4. And yes, I mean what I’m implying here … if a church member’s behavior doesn’t reflect the high expectations of the scriptural definition of a disciple of Jesus Christ, then the pastor should have the authority to show him/her to the door. I’m not suggesting members have to be perfect, but I do mean that the church’s leadership must remove those who flagrantly disregard the biblical expectations of discipleship, the bullies, the terrorists, the controllers, the gossips, the liars, the faction-builders, and those whose lives reflect more of the fruit of the flesh in Galatians 5:19–21 rather than the fruit of the Spirit in Galatians 5:22–23.
  5. Is it possible that that kind of authority could be abused? Absolutely it could be. But that’s why there’s a board. And the board’s primary task is to ensure the mission gets met, the vision is reached, and the policies enforced. If the pastor is provided with both the resources and the full authority to meet their responsibilities and is unable to lead the church into faithful mission achievement, then the pastor should ultimately be removed.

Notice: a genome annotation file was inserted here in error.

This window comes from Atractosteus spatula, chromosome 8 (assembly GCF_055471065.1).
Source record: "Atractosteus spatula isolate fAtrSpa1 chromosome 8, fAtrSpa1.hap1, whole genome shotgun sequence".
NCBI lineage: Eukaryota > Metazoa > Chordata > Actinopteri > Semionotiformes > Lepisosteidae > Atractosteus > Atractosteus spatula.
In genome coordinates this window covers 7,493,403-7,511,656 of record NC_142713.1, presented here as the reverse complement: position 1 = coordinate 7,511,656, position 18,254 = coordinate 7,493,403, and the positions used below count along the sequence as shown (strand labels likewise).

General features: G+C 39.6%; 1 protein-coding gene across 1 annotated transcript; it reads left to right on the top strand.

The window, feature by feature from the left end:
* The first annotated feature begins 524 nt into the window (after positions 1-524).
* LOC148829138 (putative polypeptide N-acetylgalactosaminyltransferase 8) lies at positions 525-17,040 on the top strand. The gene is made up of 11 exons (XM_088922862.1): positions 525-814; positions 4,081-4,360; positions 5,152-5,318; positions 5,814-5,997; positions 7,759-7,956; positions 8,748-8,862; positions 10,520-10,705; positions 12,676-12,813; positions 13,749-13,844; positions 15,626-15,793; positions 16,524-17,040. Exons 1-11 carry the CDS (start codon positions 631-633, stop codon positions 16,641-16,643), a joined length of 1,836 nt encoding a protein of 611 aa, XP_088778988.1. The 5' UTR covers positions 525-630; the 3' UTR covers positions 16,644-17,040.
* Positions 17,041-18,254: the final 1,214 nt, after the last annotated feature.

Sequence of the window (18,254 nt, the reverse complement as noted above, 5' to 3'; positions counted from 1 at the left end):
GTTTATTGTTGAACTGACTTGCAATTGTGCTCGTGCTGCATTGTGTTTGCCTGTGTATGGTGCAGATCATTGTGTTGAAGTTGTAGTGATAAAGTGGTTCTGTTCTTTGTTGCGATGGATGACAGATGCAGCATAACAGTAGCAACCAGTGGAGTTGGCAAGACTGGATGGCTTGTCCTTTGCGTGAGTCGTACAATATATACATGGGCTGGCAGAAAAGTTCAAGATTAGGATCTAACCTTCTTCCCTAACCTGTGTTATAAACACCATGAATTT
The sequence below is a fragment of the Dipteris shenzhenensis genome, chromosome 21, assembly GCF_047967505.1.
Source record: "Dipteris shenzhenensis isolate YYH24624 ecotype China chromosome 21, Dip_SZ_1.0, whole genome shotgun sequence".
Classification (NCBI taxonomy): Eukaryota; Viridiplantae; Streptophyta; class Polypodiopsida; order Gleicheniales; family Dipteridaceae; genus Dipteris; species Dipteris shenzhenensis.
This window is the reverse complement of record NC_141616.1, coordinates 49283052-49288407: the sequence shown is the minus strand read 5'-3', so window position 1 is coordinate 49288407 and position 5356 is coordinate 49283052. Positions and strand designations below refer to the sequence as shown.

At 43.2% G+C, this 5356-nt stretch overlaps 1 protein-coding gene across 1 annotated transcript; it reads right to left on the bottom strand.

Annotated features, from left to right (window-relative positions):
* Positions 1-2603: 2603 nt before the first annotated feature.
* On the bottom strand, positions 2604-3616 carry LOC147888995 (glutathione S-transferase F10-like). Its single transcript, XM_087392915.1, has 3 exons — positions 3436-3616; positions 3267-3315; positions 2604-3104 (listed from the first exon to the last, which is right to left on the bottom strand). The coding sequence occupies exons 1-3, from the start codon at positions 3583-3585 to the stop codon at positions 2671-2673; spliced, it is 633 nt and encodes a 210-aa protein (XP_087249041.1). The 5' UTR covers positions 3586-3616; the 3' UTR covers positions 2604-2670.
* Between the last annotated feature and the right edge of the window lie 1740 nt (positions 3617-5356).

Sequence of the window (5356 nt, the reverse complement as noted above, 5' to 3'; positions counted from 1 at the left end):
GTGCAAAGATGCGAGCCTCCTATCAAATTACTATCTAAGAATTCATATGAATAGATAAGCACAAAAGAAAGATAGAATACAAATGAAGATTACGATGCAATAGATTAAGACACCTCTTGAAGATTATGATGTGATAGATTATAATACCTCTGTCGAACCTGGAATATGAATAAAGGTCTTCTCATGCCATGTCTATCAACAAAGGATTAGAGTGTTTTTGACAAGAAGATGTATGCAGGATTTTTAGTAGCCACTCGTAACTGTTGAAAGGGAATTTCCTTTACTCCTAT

In other words:

  • If the pastor has the necessary resources and authority necessary to lead the church effectively,
  • If the pastor isn’t removing the staff and church members who hinder the church’s mission and vision,
  • If the pastor isn’t leading the church into faithful accomplishment of the mission and vision,
  • If the pastor isn’t reflecting the kind of leadership required by the New Testament …

Then the board should:

  • Redouble its efforts to encourage the pastor to pursue the mission/vision with excellence,
  • Provide opportunities for remedial training if necessary, and
  • Ultimately terminate him/her if the pastor is unable to lead the church into faithful fulfillment of the mission.

The church isn’t a business. The pastor isn’t the CEO. The ministry staff aren’t the C-Suite. The members aren’t the employees. But the members are also not the customers; indeed, each member has been given high expectations by the head of the Church, which is Jesus Christ. Each and every member has been given a job by the Holy Spirit “for the common good” (1 Corinthians 12:7). And if a church that is in decline doesn’t operate a whole lot more like a corporation and a whole lot less than a consumer-driven North American Church, then we can expect the results we’ve been getting for over fifty years now.